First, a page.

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By The Skanner News
Published: 01 November 2006

The area's strong economy is producing jobs, but many of these don't pay enough to cover basic living costs.
That's a major finding of the 2006 Hunger Factors Assessment, a biennial survey of emergency food box recipients in Oregon and Clark County, Wash.
"People are hungry because they don't make enough to cover basic living costs," said Rachel Bristol, chief executive officer, Oregon Food Bank. "The high cost of housing, health care, child care and fuel make it difficult for low-income individuals and families to have enough to pay for food."
The Oregon Food Bank Network conducts the Hunger Factors Survey every two years to assess the factors that create the need for food assistance. This year, 121 food pantries distributed the survey to emergency food box recipients during a three-week period in April.
Oregon Food Bank analyzed the data from the 3,676 completed surveys, which represent a balanced sampling of households served throughout Oregon as well as Clark County.
Nearly a third (29 percent) of the recipients said they need help because their wages are too low. This is a major change from 2002, during the economic downturn, when 19 percent of recipients named low wages as a reason for needing help feeding their families. 
The working poor:
• 47 percent of surveyed households had at least one adult who was working.  That's up from 43 percent in 2004 and 37 percent in 1996.
• 30 percent of households had one or more members working full time. That's up from 26 percent in 2004 and 24 percent in 2000.
• 45 percent of families with children had at least one full-time worker.
• 78 percent of households reported incomes less than 100 percent of the federal poverty line.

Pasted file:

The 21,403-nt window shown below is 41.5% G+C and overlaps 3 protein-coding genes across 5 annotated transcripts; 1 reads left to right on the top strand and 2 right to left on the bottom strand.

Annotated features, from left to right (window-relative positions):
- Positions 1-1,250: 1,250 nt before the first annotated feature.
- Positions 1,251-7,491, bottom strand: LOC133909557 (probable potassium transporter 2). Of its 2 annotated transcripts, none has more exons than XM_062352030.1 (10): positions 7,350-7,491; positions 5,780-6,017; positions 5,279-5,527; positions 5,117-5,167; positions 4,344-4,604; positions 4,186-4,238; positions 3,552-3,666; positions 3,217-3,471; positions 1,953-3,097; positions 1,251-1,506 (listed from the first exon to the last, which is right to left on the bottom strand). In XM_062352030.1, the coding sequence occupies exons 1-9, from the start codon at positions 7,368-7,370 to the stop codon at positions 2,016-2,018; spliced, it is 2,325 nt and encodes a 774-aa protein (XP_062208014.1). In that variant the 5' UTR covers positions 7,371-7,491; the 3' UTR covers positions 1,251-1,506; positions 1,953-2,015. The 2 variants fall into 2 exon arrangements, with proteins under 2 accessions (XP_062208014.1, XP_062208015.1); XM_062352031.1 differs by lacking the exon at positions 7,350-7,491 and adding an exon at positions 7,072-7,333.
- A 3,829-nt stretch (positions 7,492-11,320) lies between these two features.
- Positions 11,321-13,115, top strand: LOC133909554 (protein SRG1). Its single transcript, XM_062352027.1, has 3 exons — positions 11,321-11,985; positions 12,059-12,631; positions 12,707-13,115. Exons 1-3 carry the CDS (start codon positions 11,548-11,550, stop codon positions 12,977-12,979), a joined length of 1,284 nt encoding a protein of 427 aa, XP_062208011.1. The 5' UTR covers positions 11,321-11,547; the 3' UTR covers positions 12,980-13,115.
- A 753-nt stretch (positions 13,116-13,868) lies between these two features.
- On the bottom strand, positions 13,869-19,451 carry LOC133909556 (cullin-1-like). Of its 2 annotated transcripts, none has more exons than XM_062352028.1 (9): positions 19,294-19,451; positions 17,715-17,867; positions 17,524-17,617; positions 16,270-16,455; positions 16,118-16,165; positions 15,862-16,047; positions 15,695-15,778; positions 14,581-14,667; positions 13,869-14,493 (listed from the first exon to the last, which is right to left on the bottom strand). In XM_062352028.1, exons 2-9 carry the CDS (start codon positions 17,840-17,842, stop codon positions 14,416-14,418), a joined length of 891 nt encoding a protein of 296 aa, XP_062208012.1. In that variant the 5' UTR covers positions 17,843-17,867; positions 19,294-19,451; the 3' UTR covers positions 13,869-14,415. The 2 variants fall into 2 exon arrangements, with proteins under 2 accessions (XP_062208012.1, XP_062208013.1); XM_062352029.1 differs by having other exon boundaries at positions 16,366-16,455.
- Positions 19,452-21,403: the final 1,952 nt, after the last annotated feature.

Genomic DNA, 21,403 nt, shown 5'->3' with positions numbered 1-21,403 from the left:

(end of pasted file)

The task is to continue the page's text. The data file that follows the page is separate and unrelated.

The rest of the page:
• 33 percent of households reported incomes less than 50 percent of the federal poverty line.
• 38 percent cite higher wages as critical to improving their situation.
Oregon and Southwest Washington's job growth has been strong for the past three years, creating new job opportunities for area residents. But nearly two-thirds of the new jobs created since the end of the last economic boom pay less than $30,000 a year, according to the Oregon Center for Public Policy. Moreover, a smaller share of workers in Oregon has employers who pay something towards health insurance compared to just a few years ago.
Findings related to medical care:
• 53 percent of households delay medical care due to cost. That's up from 47 percent in 2002 and 41 percent in 1996.
• 67 percent of households delay dental care due to cost. That's up from 62 percent in 2004 and 51 percent in 2000.
• 38 percent of adults in surveyed households had no health insurance.
• 20 percent of children in surveyed households had no health insurance.
• 49 percent of households delay filling medical prescriptions due to cost.
• 58 percent report medical or hospital debts.
• 24 percent say that improved health could prevent another food crisis.
The advent of the Oregon Health Plan in 1989 dramatically reduced the number of emergency food box recipients without health care coverage. By 2002, more than 50 percent of households receiving an emergency food box had at least one member covered by the health plan.
However, due to revenue shortfalls, increased co-pays and expanded eligibility restrictions, in 2006 only 27 percent of households had at least one member covered by the plan. About 117,000 children in Oregon currently lack any type of medical insurance, according to the Office of Oregon Health Policy and Research.
The portion of food box recipients who cited high fuel and heating costs as the reason for needing help feeding their families also increased sharply – from 21 percent in 2000 to 31 percent this year.
Twenty-three percent of responding households cite the need for affordable housing as crucial to preventing future food crises.